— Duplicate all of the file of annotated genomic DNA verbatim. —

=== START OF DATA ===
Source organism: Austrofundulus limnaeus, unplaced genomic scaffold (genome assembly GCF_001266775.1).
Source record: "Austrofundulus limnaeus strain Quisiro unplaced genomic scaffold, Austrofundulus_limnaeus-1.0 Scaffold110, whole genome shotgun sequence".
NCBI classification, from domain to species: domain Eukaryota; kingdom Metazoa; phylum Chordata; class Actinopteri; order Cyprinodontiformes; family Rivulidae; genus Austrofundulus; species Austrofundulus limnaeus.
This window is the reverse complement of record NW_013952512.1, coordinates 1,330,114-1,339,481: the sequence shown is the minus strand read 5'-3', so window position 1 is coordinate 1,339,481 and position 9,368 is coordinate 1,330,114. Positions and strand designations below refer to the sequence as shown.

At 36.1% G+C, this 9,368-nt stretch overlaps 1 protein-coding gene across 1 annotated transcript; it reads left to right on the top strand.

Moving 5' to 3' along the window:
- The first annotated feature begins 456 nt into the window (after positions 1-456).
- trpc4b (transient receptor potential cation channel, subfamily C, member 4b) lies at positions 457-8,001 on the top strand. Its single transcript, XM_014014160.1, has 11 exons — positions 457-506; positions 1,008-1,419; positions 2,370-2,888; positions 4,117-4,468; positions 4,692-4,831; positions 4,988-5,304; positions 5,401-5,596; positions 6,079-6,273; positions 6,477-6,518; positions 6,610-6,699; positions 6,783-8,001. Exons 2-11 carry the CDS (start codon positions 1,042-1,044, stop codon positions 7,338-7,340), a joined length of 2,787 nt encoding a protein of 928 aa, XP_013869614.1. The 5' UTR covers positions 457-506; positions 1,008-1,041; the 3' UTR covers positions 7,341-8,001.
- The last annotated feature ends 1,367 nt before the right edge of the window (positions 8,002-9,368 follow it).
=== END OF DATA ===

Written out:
Source organism: Austrofundulus limnaeus, unplaced genomic scaffold (genome assembly GCF_001266775.1).
Source record: "Austrofundulus limnaeus strain Quisiro unplaced genomic scaffold, Austrofundulus_limnaeus-1.0 Scaffold110, whole genome shotgun sequence".
NCBI classification, from domain to species: domain Eukaryota; kingdom Metazoa; phylum Chordata; class Actinopteri; order Cyprinodontiformes; family Rivulidae; genus Austrofundulus; species Austrofundulus limnaeus.
This window is the reverse complement of record NW_013952512.1, coordinates 1,330,114-1,339,481: the sequence shown is the minus strand read 5'-3', so window position 1 is coordinate 1,339,481 and position 9,368 is coordinate 1,330,114. Positions and strand designations below refer to the sequence as shown.

At 36.1% G+C, this 9,368-nt stretch overlaps 1 protein-coding gene across 1 annotated transcript; it reads left to right on the top strand.

Moving 5' to 3' along the window:
- The first annotated feature begins 456 nt into the window (after positions 1-456).
- trpc4b (transient receptor potential cation channel, subfamily C, member 4b) lies at positions 457-8,001 on the top strand. Its single transcript, XM_014014160.1, has 11 exons — positions 457-506; positions 1,008-1,419; positions 2,370-2,888; positions 4,117-4,468; positions 4,692-4,831; positions 4,988-5,304; positions 5,401-5,596; positions 6,079-6,273; positions 6,477-6,518; positions 6,610-6,699; positions 6,783-8,001. Exons 2-11 carry the CDS (start codon positions 1,042-1,044, stop codon positions 7,338-7,340), a joined length of 2,787 nt encoding a protein of 928 aa, XP_013869614.1. The 5' UTR covers positions 457-506; positions 1,008-1,041; the 3' UTR covers positions 7,341-8,001.
- The last annotated feature ends 1,367 nt before the right edge of the window (positions 8,002-9,368 follow it).